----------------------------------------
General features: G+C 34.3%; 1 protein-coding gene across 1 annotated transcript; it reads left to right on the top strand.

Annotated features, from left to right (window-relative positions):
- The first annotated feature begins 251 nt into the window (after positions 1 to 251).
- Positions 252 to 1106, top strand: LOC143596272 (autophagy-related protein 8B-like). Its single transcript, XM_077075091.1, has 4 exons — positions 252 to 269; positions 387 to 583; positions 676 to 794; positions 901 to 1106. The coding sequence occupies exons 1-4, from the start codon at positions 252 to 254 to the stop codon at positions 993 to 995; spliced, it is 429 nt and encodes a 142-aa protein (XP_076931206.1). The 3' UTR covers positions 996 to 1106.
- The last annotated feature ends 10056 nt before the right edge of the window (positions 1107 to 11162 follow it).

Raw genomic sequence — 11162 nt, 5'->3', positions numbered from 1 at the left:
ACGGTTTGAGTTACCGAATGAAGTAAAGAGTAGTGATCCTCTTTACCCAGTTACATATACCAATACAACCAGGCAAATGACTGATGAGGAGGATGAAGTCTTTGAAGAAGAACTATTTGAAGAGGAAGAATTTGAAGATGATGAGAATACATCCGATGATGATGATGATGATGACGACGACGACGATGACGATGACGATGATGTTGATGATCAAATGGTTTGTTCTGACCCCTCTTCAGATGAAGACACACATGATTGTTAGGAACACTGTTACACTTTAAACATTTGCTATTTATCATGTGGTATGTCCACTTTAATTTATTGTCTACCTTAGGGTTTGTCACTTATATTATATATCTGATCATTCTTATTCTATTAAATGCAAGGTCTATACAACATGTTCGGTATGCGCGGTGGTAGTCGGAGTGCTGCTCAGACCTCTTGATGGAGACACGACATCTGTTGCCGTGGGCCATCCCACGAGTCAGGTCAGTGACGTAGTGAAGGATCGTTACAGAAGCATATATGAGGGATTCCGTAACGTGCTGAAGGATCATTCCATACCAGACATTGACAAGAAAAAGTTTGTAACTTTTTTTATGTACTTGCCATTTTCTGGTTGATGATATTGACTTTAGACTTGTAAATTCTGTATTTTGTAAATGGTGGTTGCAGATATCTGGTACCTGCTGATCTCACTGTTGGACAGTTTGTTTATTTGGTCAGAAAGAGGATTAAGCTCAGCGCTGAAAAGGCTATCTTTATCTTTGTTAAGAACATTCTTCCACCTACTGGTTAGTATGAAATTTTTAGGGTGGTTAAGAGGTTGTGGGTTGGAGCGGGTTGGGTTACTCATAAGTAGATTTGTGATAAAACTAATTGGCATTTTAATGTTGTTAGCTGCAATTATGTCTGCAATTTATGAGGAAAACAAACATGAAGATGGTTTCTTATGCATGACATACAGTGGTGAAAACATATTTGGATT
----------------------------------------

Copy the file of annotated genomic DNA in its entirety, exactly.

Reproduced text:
General features: G+C 34.3%; 1 protein-coding gene across 1 annotated transcript; it reads left to right on the top strand.

Annotated features, from left to right (window-relative positions):
- The first annotated feature begins 251 nt into the window (after positions 1 to 251).
- Positions 252 to 1106, top strand: LOC143596272 (autophagy-related protein 8B-like). Its single transcript, XM_077075091.1, has 4 exons — positions 252 to 269; positions 387 to 583; positions 676 to 794; positions 901 to 1106. The coding sequence occupies exons 1-4, from the start codon at positions 252 to 254 to the stop codon at positions 993 to 995; spliced, it is 429 nt and encodes a 142-aa protein (XP_076931206.1). The 3' UTR covers positions 996 to 1106.
- The last annotated feature ends 10056 nt before the right edge of the window (positions 1107 to 11162 follow it).

Raw genomic sequence — 11162 nt, 5'->3', positions numbered from 1 at the left:
ACGGTTTGAGTTACCGAATGAAGTAAAGAGTAGTGATCCTCTTTACCCAGTTACATATACCAATACAACCAGGCAAATGACTGATGAGGAGGATGAAGTCTTTGAAGAAGAACTATTTGAAGAGGAAGAATTTGAAGATGATGAGAATACATCCGATGATGATGATGATGATGACGACGACGACGATGACGATGACGATGATGTTGATGATCAAATGGTTTGTTCTGACCCCTCTTCAGATGAAGACACACATGATTGTTAGGAACACTGTTACACTTTAAACATTTGCTATTTATCATGTGGTATGTCCACTTTAATTTATTGTCTACCTTAGGGTTTGTCACTTATATTATATATCTGATCATTCTTATTCTATTAAATGCAAGGTCTATACAACATGTTCGGTATGCGCGGTGGTAGTCGGAGTGCTGCTCAGACCTCTTGATGGAGACACGACATCTGTTGCCGTGGGCCATCCCACGAGTCAGGTCAGTGACGTAGTGAAGGATCGTTACAGAAGCATATATGAGGGATTCCGTAACGTGCTGAAGGATCATTCCATACCAGACATTGACAAGAAAAAGTTTGTAACTTTTTTTATGTACTTGCCATTTTCTGGTTGATGATATTGACTTTAGACTTGTAAATTCTGTATTTTGTAAATGGTGGTTGCAGATATCTGGTACCTGCTGATCTCACTGTTGGACAGTTTGTTTATTTGGTCAGAAAGAGGATTAAGCTCAGCGCTGAAAAGGCTATCTTTATCTTTGTTAAGAACATTCTTCCACCTACTGGTTAGTATGAAATTTTTAGGGTGGTTAAGAGGTTGTGGGTTGGAGCGGGTTGGGTTACTCATAAGTAGATTTGTGATAAAACTAATTGGCATTTTAATGTTGTTAGCTGCAATTATGTCTGCAATTTATGAGGAAAACAAACATGAAGATGGTTTCTTATGCATGACATACAGTGGTGAAAACATATTTGGATT